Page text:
Love And Sacrifice – Fr. David


6th Sunday of Easter – Year B

Fr. David Reitzel

Preached: Sunday May 6, 2018

When I was in younger and just starting to take my faith more seriously, I remember once complaining to a friend about how easy we Catholics have things. I thought, look at those Muslims, they put us to shame. They pray five times a day, they fast from sunrise to sunset during the season or Ramadan, and they can’t even drink.

Or look at the orthodox Jews. They wear special clothes, they ritually wash themselves before meals, and every Sabbath they dedicate the whole day not just one hour to God. I complained, that these guys know what dedication is, these guys know what a life lived following God’s commands is, and we Catholics, what are we supposed to do? Love. It’s too easy, it’s too simple, just love and you get to heaven.

In the midst of my rant, inspired by my youth and misplaced zeal, my friend pointed out to me that Jesus’ commandment for us to love isn’t what most people think. Most think love is a good feeling, a smiling face, or a gentle word. If that’s all Jesus meant then, of course our faith would be easy. But Jesus said: “love one another as I have loved you.” He made himself the standard by which we measure our love. And the standard he set was set pretty high. You see Jesus gave his disciples the commandment to love as he loves at the last supper, on Holy Thursday, and the next day, Good Friday, he died for them.

The way Jesus loved, far from a feeling, far from a simple kind work, the way Jesus loved, was to die so that we may live. And that is the love we must live up to.

“This is my commandment, that you love one another as I have loved you.”

Some of us may think that this is not very realistic. Will I ever be called upon to lay down my life for my friend?

Well, it was just this past Palm Sunday that one of our Catholic brothers in France did just that. Lt. Col Arnaud Beltrame, a young man who was just recently married, arrived on the scene of a terrorist hostage taking in France. The Muslim terrorist had already killed two people and now they barricaded themselves into a supermarket with hostages. Lt. Col Arnaud, offered to take the place of one of the hostages. The terrorists agreed and he was now in their hands. Near the end of the day the police stormed the supermarket but before they could save Lt. Col Arnaud, the terrorists stabbed him and later in the hospital he died of his wounds.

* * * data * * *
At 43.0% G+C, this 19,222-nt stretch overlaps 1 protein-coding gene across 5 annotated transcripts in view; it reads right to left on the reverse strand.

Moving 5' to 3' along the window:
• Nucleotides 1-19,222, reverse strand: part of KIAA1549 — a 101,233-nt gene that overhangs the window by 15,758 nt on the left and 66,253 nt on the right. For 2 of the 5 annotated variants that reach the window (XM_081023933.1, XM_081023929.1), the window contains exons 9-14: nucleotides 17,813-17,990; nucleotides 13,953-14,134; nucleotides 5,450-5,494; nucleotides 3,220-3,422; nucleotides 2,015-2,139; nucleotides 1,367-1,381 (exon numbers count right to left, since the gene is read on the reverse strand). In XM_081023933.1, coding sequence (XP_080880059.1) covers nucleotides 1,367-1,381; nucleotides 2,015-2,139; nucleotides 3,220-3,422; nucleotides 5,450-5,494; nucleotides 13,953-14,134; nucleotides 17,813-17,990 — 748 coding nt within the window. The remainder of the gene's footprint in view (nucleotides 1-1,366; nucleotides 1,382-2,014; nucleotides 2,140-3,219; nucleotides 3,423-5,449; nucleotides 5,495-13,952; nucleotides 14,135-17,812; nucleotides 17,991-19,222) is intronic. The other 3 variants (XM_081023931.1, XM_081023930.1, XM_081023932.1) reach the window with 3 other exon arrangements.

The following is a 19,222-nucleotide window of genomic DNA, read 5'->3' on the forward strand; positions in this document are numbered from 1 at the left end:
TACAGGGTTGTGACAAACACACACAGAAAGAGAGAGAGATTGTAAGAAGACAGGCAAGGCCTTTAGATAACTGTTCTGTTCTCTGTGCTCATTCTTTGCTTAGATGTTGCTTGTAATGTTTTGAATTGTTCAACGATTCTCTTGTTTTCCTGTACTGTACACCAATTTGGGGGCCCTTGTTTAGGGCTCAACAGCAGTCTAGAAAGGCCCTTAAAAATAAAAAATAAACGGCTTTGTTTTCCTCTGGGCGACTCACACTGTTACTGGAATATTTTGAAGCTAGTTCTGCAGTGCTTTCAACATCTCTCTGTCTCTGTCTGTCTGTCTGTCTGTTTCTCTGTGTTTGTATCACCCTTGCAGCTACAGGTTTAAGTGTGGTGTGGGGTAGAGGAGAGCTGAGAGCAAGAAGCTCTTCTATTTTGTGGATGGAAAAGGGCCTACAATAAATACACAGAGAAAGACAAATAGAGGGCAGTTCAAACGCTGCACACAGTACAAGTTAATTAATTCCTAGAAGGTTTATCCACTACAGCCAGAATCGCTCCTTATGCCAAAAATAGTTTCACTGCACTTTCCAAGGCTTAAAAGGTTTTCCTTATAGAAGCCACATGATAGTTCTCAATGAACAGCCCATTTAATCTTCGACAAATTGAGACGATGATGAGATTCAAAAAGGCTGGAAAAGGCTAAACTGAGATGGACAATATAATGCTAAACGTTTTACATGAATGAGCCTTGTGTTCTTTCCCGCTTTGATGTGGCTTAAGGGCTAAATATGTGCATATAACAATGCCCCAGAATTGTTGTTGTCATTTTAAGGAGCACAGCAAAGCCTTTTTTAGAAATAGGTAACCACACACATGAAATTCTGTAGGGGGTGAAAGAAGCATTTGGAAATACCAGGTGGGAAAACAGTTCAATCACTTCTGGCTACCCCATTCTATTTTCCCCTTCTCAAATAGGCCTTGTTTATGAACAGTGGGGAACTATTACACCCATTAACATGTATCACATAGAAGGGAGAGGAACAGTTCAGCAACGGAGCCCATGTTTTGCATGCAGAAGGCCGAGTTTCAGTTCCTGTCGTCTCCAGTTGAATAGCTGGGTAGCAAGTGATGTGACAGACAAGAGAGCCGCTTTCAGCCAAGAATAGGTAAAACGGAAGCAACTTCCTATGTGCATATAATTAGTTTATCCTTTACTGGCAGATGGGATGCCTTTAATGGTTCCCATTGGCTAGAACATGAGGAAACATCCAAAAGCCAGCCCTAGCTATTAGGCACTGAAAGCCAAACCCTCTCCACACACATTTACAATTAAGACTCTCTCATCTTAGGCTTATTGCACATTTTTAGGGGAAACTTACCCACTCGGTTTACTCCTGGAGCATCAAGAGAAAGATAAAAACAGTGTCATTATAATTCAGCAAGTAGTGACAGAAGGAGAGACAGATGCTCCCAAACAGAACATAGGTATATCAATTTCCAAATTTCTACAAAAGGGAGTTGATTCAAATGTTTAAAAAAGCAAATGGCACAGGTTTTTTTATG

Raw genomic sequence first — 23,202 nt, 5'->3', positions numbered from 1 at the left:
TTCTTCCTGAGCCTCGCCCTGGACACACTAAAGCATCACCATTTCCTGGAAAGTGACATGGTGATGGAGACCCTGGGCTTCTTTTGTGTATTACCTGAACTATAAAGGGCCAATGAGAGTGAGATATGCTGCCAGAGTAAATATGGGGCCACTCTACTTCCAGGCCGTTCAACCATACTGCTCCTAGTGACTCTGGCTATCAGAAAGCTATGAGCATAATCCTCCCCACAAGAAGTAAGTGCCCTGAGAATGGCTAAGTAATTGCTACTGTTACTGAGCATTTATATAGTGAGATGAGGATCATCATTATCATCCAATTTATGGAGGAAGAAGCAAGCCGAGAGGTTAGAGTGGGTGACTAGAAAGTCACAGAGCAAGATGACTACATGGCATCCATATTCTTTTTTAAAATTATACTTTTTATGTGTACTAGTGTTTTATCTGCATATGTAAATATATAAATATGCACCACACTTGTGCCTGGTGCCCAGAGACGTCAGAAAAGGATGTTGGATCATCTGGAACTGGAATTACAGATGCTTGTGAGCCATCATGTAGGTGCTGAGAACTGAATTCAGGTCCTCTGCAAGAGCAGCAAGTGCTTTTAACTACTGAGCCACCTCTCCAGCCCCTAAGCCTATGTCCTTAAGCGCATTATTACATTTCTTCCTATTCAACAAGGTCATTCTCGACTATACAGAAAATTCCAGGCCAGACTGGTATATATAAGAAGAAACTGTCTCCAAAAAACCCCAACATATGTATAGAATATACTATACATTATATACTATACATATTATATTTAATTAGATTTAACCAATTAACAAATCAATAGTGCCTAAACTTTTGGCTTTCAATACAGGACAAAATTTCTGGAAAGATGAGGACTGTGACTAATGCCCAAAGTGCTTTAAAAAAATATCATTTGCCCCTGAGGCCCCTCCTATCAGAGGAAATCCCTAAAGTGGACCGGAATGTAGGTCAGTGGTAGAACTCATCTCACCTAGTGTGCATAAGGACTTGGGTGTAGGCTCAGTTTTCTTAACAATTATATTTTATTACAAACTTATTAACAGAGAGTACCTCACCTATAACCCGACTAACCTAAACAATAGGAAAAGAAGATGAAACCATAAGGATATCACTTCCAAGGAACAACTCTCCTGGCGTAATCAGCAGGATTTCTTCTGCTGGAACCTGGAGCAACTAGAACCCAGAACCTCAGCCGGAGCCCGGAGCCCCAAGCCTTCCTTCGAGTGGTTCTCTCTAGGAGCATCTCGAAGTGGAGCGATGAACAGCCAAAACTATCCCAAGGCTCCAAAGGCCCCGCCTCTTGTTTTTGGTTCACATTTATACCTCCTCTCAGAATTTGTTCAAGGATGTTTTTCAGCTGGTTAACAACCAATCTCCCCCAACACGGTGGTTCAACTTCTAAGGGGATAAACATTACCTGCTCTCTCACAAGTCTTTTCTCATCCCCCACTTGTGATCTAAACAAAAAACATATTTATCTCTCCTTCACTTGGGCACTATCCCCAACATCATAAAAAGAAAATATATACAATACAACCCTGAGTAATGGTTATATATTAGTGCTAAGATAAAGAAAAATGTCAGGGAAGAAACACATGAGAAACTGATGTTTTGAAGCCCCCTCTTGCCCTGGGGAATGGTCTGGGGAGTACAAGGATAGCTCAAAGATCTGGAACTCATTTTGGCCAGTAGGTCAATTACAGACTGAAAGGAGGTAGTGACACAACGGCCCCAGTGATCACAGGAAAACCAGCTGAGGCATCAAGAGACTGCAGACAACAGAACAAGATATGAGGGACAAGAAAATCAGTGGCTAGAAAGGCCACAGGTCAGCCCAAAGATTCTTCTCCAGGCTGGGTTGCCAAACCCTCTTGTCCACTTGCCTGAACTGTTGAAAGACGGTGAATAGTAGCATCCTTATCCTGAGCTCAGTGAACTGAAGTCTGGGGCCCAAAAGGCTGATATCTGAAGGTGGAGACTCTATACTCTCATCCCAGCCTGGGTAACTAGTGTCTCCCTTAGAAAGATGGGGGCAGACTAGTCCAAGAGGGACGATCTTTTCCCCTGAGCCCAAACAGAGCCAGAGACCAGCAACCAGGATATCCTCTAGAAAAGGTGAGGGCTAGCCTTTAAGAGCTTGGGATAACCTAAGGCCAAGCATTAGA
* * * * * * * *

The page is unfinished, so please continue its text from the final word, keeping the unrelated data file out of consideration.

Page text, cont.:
Lt. Col Arnaud did something heroic that day when he took the place of a hostage, giving his life for hers. When he woke up that day he did not know that he would be called to lay down his life, but when it came, he was ready. He was a faithful catholic who practiced regularly with his wife. His courage and strength would have come from the command and example of Jesus Christ who laid down his life for us. I wonder if he heard Jesus’ words as he contemplated sacrificing his life, “Love one another as I have loved you.” Whether he did or not, he fulfilled the commandment, and today we pray he has received his reward.

We are called to follow the same commandment as Lt Col. Arnaud, if the situation should ever come.  Would you be willing? Would you be ready? Would you be able to what he did, love how Jesus loved, and lay down your life for your friends? If you don’t know the answer to that question, don’t worry, because I don’t think I can answer with certainty myself. The point is not that we are ready right now, the point is that we live our lives aiming for that as a goal. We live our lives as if we would be ready to lay them down. And if day in and day out we sacrifice for others little by little then, we approach that goal of being able to lay down our lives for our friends.

When I was younger I thought that Catholics had it easy because we didn’t have as many rules as other religions, but through a friend I came to realise that we are called to something even higher, to lay down our lives for our friends. It isn’t easy, it isn’t simple, but the pathway to heaven never is.

“This is my commandment, that you love one another as I have loved you.”


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